“Figure out a way to change the state that you live in.” That was the controversial advice White House budget director Mick Mulvaney offered to those worried about a proposal that would allow states to repeal required essential health benefits in health-insurance plans. That provision didn’t quite make it into the last round of the Republicans’ effort to repeal and replace Obamacare, and Mulvaney later clarified that he was urging citizens to persuade their legislators to enact changes where they lived, not encouraging them to move. But the soundbite, endlessly replayed on cable news, became a rallying point for the plan’s opponents. If Americans want their insurance to cover things like maternity care, hospital stays, or mental health under the future written by the American Health Care Act, they warned, they might soon have to pack up and move to another state.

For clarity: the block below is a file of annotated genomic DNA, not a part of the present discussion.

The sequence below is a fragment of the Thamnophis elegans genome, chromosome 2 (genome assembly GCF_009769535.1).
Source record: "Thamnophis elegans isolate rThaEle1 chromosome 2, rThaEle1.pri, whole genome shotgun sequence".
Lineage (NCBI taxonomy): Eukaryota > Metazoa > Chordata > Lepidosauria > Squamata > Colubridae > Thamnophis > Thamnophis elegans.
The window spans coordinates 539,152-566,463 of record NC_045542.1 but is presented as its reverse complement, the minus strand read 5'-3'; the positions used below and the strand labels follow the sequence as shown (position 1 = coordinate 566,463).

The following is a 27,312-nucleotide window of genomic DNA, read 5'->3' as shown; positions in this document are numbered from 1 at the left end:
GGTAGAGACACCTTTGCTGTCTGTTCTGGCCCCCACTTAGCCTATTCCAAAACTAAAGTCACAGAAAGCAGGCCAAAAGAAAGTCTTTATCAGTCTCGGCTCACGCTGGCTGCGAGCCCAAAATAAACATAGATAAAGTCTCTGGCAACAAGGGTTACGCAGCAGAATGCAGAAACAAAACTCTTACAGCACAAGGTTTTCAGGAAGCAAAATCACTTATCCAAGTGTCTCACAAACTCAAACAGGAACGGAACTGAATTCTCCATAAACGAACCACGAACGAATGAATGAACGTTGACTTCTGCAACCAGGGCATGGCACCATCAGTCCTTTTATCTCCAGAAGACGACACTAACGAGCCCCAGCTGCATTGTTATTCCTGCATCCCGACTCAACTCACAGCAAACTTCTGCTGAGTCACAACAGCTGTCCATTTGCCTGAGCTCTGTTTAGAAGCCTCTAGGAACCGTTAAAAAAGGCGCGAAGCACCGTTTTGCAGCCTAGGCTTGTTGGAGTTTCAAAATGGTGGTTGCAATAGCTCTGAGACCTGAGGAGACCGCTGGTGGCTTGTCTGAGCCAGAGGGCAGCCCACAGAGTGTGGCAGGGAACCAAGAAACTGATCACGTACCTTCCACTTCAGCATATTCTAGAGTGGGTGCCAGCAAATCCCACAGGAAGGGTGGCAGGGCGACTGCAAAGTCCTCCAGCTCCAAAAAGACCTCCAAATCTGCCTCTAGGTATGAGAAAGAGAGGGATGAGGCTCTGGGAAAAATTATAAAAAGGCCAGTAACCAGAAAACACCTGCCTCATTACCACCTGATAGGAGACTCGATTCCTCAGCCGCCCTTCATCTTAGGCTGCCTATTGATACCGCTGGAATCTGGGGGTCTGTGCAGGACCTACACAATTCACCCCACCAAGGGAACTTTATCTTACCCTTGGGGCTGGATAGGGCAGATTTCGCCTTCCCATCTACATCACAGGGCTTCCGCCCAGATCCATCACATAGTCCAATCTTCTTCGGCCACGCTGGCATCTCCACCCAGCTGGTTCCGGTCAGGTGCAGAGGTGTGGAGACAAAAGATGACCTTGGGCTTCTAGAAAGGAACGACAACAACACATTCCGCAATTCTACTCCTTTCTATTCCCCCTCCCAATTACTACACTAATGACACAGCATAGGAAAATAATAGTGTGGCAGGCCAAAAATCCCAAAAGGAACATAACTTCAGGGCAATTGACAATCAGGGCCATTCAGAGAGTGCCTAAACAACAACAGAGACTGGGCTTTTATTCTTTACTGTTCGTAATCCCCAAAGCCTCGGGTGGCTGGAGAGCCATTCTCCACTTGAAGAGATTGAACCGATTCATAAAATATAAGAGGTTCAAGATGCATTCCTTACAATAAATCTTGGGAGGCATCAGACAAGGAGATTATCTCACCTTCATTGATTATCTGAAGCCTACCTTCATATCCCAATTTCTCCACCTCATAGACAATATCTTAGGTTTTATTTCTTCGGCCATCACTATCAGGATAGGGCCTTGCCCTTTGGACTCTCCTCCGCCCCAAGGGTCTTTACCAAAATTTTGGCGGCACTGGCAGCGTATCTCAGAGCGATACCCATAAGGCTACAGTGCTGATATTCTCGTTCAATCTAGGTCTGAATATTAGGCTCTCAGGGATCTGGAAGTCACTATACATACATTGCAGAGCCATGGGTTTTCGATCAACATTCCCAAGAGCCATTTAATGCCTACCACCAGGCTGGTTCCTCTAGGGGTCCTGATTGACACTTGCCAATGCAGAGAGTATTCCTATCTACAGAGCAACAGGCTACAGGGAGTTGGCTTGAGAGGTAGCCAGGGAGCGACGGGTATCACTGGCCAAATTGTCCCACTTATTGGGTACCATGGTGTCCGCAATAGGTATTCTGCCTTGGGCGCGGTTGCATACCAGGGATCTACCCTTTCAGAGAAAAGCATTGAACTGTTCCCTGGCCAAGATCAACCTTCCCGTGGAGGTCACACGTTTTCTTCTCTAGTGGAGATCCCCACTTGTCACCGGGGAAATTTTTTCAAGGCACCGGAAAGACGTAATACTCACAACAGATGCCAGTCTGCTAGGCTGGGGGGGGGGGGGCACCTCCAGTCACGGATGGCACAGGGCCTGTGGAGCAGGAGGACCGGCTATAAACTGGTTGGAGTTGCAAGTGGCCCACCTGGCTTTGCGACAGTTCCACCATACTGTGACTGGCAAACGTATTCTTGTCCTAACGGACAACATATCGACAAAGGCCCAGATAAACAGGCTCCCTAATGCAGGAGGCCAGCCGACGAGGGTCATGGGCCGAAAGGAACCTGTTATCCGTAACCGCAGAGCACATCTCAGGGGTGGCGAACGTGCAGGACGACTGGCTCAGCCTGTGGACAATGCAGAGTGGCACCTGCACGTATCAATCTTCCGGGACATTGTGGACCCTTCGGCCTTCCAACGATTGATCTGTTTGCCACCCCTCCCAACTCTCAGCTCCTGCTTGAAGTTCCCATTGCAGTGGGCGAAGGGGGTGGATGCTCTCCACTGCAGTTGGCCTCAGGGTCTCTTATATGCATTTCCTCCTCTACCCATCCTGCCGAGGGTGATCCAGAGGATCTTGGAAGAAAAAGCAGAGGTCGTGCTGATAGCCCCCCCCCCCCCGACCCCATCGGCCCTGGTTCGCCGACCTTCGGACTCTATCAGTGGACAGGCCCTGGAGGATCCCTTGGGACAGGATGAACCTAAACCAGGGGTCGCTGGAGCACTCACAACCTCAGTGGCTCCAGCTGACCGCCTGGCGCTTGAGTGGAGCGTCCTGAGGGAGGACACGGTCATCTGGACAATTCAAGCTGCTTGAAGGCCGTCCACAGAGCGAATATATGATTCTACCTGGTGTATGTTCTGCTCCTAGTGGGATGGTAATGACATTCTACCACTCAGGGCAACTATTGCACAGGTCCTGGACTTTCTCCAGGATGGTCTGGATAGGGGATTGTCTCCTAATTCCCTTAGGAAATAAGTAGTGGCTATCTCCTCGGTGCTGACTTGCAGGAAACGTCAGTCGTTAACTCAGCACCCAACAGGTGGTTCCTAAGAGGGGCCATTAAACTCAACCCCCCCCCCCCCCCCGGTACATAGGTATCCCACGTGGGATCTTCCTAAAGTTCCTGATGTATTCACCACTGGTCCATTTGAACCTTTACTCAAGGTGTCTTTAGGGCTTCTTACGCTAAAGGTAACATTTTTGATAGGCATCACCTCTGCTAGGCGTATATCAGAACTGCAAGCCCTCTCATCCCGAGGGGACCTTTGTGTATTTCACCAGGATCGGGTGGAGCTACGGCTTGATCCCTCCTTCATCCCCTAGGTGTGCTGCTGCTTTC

The last round of Republican negotiations on the AHCA died last month in the House, driven by defections both among the ultra-conservative Freedom Caucus, who balked at the elements of Obamacare individual cost controls that it maintained, and also by moderates, who thought that the controls the law cut were too draconian, especially for their working-class base. But President Trump and congressional Republicans have renewed negotiations on the AHCA in recent weeks, hoping to mollify the rebellious Freedom Caucus with more conservative additions to the bill. A new proposed amendment from Rep. Tom MacArthur might accomplish just that, but in the process might actually be the final nail in the bill’s second coffin.